Our Mission
The mission of the Chalfonte Foundation is to provide spiritual, psychosocial, recreational, financial and educational support for children, youth and other individuals and families in need
Want to get involved by volunteering your time and talents? Let us know what you enjoy, what are your skills and talents and what you think you have to offer.
We appreciate financial donations – large or small. Your donation makes a huge difference in the life of a chronically ill or children with special and their family.


Every summer, since I was thirteen, I have been invited by a friend of mine to stay in an 1881 mansion in the village of Elk Rapids for a week. I was invited far away from my home, and at that time a very ill and frail brother and parents who could not attend to me or my sister, forcing us to grow up and be independent, more independent than a child should be.

The house serves as a home to many troubled people in need of peace, it is home. I am not the only person who has stayed at the house, other girls my age were invited, I never met them prior to the first week I stayed at Chalfonte, we entered the week as strangers, and exited as best friends, as if we had known each other our entire lives.

I have returned every last week in June, waiting for the pleasures of my favorite sun kissed beach, crashing waves, lying in the hot sand, and my body being full of boundless happiness and energy. My mind and heart long for the happy memories I will carry with me for the rest of my life. In one short week each year for the past four years, I have made bonds with people I have never been able to make with the people I interact with in my hometown.

The short amount of time we’ve spent together forces us to make us get to know these people, because there is a strong desire to know them and for them to know you, your soul thirsts for that connection. I wanted to know them, to love them, to let them feel loved like they’ve never been loved before.

I leave every judgment made about me behind in Sterling Heights, the friends I’ve made embrace me, even for the things I’m afraid to show about myself. There is no fear of being too weird, a part of me I don’t usually show takes my body over and embraces my flaws, all the insecurities I had at home are gone, nobody else exists but them, nobody else matters, I am separated from my fears, from the society I dread facing because it desires me to conform along with the people who are submissive to it.

I go to Chalfonte every June. The first day I am back each year I feel home, I greet my friends with much enthusiasm, the first thing we do is try and tell each other what we have experienced in the past year and catch each other up on the changes that have been made in our lives.

We all eat dinner together, the kitchen is full of noise from the constant talking of the excited teenage girls, the loud exclamation of “THANK YOU JESUS!” before the meal is to be eaten, the clanging of dishes, and the feeling of bliss and contentment that has been absent from my life for the past year. The time after dinner is usually spent with more talking or playing euchre, spoons, or the exciting “Gangster”. I usually stay up late, talking to the friends I room with in hushed tones, attempting to suppress our contagious laughter, for fear of the staff who supervise us week to be woken up and chastise us for being up so late.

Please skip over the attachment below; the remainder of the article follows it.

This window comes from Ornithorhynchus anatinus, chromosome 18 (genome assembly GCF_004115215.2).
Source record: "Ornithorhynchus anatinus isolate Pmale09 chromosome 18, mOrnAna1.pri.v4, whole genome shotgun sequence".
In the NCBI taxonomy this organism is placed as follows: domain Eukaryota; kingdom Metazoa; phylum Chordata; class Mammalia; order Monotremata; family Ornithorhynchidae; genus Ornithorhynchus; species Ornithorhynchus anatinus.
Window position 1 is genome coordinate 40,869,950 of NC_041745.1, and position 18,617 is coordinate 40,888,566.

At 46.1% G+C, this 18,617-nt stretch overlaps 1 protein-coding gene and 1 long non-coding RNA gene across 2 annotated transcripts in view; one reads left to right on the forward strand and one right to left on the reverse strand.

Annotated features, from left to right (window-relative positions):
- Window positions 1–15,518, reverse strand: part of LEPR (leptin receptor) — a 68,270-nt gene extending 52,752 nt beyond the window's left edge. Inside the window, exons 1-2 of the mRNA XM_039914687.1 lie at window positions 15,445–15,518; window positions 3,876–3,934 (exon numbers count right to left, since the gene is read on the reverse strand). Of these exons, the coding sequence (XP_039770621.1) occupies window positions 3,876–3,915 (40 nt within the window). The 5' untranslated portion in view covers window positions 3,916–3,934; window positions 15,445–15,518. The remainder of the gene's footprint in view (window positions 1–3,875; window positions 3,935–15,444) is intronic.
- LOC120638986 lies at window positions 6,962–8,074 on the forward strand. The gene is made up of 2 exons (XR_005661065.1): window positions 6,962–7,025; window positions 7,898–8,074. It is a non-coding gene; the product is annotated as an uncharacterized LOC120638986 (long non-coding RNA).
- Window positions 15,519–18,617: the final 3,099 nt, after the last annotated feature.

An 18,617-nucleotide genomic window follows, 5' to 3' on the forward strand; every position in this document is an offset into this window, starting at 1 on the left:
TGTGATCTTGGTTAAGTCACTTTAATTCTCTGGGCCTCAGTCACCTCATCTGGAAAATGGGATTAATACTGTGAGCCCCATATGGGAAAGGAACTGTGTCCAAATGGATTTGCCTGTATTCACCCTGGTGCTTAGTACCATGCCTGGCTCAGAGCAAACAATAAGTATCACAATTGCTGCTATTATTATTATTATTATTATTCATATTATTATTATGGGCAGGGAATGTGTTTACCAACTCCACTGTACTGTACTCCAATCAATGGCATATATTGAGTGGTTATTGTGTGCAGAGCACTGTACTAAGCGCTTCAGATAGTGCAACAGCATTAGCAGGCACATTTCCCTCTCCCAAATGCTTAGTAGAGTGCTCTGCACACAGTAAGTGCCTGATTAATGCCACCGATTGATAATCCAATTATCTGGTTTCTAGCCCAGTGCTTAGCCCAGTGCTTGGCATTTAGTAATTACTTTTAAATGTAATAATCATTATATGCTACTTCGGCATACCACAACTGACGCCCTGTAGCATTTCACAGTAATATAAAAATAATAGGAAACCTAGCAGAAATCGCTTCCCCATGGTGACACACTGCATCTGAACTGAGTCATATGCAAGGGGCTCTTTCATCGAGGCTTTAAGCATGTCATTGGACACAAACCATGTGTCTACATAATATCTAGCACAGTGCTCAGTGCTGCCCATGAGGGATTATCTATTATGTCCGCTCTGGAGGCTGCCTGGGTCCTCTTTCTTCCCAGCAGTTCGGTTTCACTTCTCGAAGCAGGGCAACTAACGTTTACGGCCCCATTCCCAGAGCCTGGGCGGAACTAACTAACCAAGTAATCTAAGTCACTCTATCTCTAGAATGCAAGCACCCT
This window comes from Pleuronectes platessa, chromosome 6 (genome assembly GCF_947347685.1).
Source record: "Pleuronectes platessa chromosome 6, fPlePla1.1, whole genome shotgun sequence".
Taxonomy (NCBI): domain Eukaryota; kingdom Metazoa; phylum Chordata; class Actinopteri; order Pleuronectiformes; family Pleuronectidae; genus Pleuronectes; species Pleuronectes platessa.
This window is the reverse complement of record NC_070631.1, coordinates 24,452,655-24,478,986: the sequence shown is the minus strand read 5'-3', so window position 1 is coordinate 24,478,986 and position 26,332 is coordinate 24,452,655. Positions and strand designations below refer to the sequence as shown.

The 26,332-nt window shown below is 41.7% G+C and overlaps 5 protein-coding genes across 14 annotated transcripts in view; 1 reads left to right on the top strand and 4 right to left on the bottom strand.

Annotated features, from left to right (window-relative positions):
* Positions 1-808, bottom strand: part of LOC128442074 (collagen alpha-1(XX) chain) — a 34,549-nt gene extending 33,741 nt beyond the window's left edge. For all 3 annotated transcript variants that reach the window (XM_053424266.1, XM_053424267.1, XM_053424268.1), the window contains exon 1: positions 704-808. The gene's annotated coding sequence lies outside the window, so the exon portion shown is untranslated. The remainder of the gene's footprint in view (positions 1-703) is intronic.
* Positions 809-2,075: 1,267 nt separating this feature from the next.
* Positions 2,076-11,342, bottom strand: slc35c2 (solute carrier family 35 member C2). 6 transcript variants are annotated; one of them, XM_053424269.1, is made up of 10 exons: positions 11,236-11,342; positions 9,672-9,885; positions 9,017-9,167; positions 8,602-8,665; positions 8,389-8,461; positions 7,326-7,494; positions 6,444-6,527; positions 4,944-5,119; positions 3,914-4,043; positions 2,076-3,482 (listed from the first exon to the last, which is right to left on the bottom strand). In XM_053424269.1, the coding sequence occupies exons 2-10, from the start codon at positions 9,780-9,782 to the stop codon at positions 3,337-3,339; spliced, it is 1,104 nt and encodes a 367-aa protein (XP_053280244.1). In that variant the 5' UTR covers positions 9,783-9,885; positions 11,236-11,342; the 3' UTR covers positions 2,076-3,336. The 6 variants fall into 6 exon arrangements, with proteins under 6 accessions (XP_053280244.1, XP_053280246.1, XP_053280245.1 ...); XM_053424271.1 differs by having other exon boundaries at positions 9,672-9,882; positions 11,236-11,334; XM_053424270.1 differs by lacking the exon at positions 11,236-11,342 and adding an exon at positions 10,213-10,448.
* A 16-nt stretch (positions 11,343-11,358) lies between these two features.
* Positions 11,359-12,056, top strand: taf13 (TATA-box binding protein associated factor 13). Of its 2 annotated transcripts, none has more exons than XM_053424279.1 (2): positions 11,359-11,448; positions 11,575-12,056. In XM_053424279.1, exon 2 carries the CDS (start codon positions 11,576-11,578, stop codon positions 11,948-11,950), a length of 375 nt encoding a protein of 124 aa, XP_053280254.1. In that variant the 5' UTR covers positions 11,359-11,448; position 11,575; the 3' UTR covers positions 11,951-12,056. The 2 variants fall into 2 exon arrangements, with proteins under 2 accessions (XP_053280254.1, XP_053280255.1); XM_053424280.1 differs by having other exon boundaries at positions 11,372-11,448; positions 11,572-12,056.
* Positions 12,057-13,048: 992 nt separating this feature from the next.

We talk about things most teenage girls talk about, but without the mask that has been used as a front to prevent people from seeing what is really behind it. We have discussed what our hometowns are like, our favorite books, movies, celebrities we plan to marry, our goals we’ve set for ourselves in life, the loved ones we’ve lost, the boys who are always on our minds and don’t know it, and how much we wished that we could see each other for longer than just one week a year. We also have talked about our friends back home, but they are not as close to us as the friends we’ve made at Chalfonte, they do not share that same bond, some friends back home treat us as though we’re disposable, others you try to be close to, but it is difficult.

This June shall be the fifth anniversary of going to Chalfonte with my friends. Not much has changed, except that as people grow older they move on, some people do not come back, and each year there are more girls invited to the house.

The things that has seemed to change the most are the people who come to the house. We used to be so insecure about ourselves, now we are stronger, we are confident with the people we have become. Although we may only be like this for a single week, we know that we can always return back to the house and who we have become in it.



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